Trusts and Estates

Conservatorship of D.C.

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Cite as B290408
Filed August 29, 2019, Second District

By Daniel C. Kim
Weintraub Tobin Chediak Coleman Grodin Law Corporation

Headnote: LPS Conservatorship – Appealability of Right to Jury Trial –Orders for Involuntary Medication

Summary: LPS Conservatee’s appeal of denial of right to jury trial deemed untimely and substantial evidence supported order for involuntary medication.

In August 2017, the Los Angeles Public Guardian petitioned for an LPS conservatorship over the person and estate of D.C. Supporting declarations by physicians stated that D.C. had been diagnosed with schizophrenia and was unable to accept voluntary treatment or provide for her personal needs for food, clothing, and shelter. At the first hearing, D.C. was present in court, and her counsel represented that D.C. would submit on the petition. The court found that D.C. was gravely disabled as a result of a mental disorder and had waived her right to a jury trial. In an October 4, 2017 Order the court granted the petition and appointed the Public Guardian. The court also imposed legal disabilities against D.C.’s right to operate a motor vehicle, to possess a firearm, to choose or refuse medical treatment, and to contract. In January 2018, D.C. filed a demand for a jury trial and petitioned for rehearing. The Court denied rehearing. Following the jury trial, on April 25, 2018, the court ordered D.C. to remain in a conservatorship and maintained all prior orders in effect. D.C. appealed.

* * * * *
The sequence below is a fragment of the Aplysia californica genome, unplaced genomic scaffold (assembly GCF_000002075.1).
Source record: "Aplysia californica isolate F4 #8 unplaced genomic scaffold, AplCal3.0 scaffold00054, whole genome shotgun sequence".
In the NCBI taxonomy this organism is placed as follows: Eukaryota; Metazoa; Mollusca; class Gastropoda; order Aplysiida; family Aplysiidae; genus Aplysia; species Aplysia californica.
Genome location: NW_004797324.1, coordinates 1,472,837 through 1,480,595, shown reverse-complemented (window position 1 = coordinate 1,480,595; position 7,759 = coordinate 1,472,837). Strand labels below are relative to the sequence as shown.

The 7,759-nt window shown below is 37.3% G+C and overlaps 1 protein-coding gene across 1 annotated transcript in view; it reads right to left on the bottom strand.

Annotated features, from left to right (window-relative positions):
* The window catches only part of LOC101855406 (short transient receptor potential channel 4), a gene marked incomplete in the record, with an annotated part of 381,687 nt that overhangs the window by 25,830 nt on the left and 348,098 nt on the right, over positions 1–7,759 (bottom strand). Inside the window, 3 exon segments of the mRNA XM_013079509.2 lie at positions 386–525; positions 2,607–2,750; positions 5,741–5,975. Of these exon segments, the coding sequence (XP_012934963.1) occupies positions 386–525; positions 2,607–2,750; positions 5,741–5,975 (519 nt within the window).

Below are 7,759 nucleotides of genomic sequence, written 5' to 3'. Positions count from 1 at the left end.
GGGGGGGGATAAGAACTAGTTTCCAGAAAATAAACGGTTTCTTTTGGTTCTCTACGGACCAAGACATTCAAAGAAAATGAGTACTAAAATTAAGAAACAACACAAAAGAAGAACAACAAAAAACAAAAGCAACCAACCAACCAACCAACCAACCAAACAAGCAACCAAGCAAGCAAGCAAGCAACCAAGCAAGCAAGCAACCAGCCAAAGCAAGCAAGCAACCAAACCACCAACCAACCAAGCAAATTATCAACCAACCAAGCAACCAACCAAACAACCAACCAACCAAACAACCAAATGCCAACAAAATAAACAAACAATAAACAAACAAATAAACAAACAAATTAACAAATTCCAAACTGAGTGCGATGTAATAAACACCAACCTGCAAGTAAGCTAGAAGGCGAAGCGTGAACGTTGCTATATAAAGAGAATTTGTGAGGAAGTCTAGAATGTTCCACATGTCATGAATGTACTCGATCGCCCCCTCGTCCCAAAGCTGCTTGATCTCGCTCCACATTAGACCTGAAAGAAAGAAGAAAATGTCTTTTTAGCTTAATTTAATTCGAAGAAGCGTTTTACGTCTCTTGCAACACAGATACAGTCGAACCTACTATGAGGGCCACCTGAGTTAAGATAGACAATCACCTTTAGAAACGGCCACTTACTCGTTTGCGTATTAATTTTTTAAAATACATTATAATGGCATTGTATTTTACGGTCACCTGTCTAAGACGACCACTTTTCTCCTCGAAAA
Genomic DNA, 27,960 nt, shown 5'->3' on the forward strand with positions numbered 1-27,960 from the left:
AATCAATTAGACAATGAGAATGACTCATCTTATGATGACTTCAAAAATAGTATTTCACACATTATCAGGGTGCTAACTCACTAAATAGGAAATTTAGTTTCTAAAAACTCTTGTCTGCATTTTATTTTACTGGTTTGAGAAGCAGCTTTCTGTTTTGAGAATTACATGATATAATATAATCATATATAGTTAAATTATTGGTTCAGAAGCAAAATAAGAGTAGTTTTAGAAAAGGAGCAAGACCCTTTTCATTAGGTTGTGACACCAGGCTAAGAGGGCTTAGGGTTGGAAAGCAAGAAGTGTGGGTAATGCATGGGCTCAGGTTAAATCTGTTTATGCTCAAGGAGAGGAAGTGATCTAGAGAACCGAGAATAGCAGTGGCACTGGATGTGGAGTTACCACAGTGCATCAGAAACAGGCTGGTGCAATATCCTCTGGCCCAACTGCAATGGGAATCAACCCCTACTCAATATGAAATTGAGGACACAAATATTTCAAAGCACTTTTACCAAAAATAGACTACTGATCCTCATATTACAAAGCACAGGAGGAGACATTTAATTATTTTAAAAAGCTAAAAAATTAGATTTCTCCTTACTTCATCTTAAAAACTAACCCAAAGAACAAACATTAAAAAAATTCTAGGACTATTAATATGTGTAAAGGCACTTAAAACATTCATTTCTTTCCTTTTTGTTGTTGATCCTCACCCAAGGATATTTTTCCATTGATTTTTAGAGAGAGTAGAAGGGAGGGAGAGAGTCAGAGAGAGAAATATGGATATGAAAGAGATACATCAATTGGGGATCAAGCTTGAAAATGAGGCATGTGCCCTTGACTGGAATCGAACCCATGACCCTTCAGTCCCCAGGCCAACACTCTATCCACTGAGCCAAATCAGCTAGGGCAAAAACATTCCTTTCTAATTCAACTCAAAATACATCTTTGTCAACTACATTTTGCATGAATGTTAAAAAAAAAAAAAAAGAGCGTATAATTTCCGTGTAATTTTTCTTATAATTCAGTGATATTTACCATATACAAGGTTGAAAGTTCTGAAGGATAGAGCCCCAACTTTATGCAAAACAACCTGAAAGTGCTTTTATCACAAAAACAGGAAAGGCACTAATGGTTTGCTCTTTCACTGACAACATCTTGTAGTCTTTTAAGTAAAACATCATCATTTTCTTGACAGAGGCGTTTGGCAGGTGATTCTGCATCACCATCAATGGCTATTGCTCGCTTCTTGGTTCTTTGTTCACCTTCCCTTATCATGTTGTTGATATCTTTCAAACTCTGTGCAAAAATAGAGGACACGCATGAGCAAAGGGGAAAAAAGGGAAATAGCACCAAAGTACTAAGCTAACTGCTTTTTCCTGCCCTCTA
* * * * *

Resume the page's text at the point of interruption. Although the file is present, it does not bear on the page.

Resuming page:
The court of appeal affirmed. D.C.’s failure to timely appeal the October 4, 2017 order rendered the denial of a timely jury trial in the first proceeding unreviewable, and that Order could not be reviewed on the subsequent appeal because the first order was independently reviewable. Further, both the October 2017 and April 2018 orders for involuntary medication were supported by substantial evidence because of ample evidence that D.C. lacked insight about her mental condition, was unable to voluntarily accept meaningful treatment, and required medications to treat her schizophrenia.  However, the court recommended that in future proceedings trial courts should make specific findings supporting involuntary medication orders, or other orders imposing disabilities on conservatees.

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